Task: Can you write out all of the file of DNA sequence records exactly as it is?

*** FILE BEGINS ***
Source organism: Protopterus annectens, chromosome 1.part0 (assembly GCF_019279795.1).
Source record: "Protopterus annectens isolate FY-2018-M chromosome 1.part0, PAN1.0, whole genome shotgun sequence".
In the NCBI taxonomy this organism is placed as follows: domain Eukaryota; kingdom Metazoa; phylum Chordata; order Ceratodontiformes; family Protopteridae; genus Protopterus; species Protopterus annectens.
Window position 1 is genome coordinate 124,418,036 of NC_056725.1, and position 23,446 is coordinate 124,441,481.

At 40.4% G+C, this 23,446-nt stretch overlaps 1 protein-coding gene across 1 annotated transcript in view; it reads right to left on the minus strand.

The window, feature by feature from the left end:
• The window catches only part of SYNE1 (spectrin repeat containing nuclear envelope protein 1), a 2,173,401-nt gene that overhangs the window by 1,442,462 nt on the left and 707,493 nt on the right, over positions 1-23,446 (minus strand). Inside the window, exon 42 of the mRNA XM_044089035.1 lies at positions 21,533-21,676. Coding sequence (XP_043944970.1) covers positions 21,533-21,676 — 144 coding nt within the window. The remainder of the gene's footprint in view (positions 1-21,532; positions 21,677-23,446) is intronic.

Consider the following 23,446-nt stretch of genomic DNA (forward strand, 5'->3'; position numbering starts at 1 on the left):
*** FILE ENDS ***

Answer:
Source organism: Protopterus annectens, chromosome 1.part0 (assembly GCF_019279795.1).
Source record: "Protopterus annectens isolate FY-2018-M chromosome 1.part0, PAN1.0, whole genome shotgun sequence".
In the NCBI taxonomy this organism is placed as follows: domain Eukaryota; kingdom Metazoa; phylum Chordata; order Ceratodontiformes; family Protopteridae; genus Protopterus; species Protopterus annectens.
Window position 1 is genome coordinate 124,418,036 of NC_056725.1, and position 23,446 is coordinate 124,441,481.

At 40.4% G+C, this 23,446-nt stretch overlaps 1 protein-coding gene across 1 annotated transcript in view; it reads right to left on the minus strand.

The window, feature by feature from the left end:
• The window catches only part of SYNE1 (spectrin repeat containing nuclear envelope protein 1), a 2,173,401-nt gene that overhangs the window by 1,442,462 nt on the left and 707,493 nt on the right, over positions 1-23,446 (minus strand). Inside the window, exon 42 of the mRNA XM_044089035.1 lies at positions 21,533-21,676. Coding sequence (XP_043944970.1) covers positions 21,533-21,676 — 144 coding nt within the window. The remainder of the gene's footprint in view (positions 1-21,532; positions 21,677-23,446) is intronic.

Consider the following 23,446-nt stretch of genomic DNA (forward strand, 5'->3'; position numbering starts at 1 on the left):